Rebecca #2 is someone I’ve been trying to get to the show since we worked together last year at the FARwest storytelling conference. She usually tells traditional Filipino stories, but this night she told a personal story about how she discovered she wasn’t a white male. White male is not the first thing you’d think of if you saw Rebecca standing in front of you but that’s the kind of person she thought she needed to be in order to be successful in this world. Luckily, she got a wake-up call in 2000 and realized it was possible to be happy and successful being exactly who she was. Years later, she went on to discover that the deeper she went into her cultural identity the more successful she became. Now she’s one of the few tellers of Filipino folktales in America and audiences around the country are better for it.

The little man in the computer tells me I’m close to 1,000 words so I better wrap this up and let everyone get back to their lives. I do want to mention one special story from last week that I just got permission to put up on our website. It was a story from one of our new regulars, Bruce. (I sometimes introduce him by his full name which is Bruce From New Jersey) It was a story from 1985 when he and his girlfriend lived in NYC. His girlfriend’s adult daughter was gay and asked them to walk in one of the first gay pride parades. As Bruce told the story of walking with the PFLAG group I could hear his voice shift from nervousness to surprise to pride to laughter, and finally tears. It was a story many people talked about afterward. I’m glad Bruce is allowing me to share it with you online.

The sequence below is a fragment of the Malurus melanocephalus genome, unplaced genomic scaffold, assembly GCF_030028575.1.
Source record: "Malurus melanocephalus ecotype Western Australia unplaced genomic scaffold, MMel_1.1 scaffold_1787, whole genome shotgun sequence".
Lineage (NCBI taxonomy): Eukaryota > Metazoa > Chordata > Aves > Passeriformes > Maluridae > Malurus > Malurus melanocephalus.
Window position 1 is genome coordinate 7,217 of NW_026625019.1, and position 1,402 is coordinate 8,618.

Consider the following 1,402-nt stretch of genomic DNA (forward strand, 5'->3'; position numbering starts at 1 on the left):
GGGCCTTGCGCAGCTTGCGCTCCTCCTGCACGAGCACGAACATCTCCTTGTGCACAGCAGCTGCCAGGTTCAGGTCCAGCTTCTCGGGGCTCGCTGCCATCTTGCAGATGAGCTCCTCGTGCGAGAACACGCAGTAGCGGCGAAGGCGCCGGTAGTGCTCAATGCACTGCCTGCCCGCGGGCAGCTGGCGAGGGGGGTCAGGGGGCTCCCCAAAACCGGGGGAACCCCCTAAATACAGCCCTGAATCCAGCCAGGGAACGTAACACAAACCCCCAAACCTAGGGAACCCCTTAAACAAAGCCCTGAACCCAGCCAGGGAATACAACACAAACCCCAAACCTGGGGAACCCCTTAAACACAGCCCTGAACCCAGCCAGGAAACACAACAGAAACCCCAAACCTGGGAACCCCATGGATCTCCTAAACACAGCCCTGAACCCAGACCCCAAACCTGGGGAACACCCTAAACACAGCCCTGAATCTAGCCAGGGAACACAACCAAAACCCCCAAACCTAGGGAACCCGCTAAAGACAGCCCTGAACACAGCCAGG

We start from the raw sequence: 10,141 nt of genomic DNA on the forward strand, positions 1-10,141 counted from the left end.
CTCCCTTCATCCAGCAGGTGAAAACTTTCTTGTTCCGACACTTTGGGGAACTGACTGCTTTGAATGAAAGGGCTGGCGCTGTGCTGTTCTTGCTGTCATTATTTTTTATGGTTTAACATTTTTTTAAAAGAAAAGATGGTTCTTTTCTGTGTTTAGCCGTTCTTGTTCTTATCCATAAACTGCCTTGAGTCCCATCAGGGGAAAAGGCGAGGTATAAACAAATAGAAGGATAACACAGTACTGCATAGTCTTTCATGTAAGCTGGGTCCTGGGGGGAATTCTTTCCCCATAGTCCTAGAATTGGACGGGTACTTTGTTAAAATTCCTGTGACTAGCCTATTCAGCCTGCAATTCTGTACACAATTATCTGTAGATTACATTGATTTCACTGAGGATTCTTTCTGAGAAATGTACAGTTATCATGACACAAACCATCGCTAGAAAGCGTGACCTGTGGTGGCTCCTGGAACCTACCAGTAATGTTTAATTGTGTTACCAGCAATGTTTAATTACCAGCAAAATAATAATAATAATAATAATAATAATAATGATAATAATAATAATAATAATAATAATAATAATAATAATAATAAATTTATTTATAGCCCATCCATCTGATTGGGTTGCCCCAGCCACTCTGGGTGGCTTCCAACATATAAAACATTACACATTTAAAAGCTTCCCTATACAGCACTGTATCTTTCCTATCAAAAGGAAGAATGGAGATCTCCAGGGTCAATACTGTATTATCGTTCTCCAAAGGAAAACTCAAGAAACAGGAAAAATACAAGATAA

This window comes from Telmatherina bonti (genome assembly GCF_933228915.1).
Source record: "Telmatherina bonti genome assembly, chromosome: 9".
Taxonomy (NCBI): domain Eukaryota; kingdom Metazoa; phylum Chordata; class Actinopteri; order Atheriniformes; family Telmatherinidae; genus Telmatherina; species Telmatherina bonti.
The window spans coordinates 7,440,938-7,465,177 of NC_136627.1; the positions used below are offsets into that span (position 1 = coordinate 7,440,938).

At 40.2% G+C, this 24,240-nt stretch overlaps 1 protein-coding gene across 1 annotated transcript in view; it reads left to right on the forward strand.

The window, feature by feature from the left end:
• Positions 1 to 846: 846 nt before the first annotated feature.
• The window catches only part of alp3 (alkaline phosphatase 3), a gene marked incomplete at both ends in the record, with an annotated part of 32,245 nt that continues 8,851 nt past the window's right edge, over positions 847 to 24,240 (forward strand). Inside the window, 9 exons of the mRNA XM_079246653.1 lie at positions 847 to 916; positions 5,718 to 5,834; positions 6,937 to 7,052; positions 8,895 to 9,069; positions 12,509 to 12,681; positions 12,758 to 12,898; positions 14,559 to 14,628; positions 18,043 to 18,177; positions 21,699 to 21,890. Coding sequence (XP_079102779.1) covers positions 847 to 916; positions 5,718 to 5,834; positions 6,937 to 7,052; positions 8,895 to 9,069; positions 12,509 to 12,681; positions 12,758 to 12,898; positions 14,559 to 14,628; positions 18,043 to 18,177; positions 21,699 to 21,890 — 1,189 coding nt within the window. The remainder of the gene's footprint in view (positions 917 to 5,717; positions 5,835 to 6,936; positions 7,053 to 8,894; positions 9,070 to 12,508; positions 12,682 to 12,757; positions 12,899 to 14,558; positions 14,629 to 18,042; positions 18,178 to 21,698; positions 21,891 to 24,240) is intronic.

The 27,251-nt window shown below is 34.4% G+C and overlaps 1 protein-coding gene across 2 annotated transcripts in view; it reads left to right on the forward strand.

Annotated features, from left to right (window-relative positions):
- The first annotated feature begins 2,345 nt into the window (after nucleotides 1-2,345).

Special thanks to all our tellers, especially our first-timers who worked up the courage to do something they’ve wanted to do for a long time. Thanks also to our special guest teller, Sam Blackman who closed the show with two sweet stories that he told earlier this year at The Moth.

Here is one of the stories he told that night:

The last line of this story always kills me. It’s beautiful. The only thing I don’t like about watching this video is that I can see he only has 8 people following him on YouTube. Eight! Do you know how sad that makes me? Not only that, but I’m pretty sure I’m the only subscriber whose last name isn’t Blackman. Could we at least give this guy a couple clicks and get him up to double digits?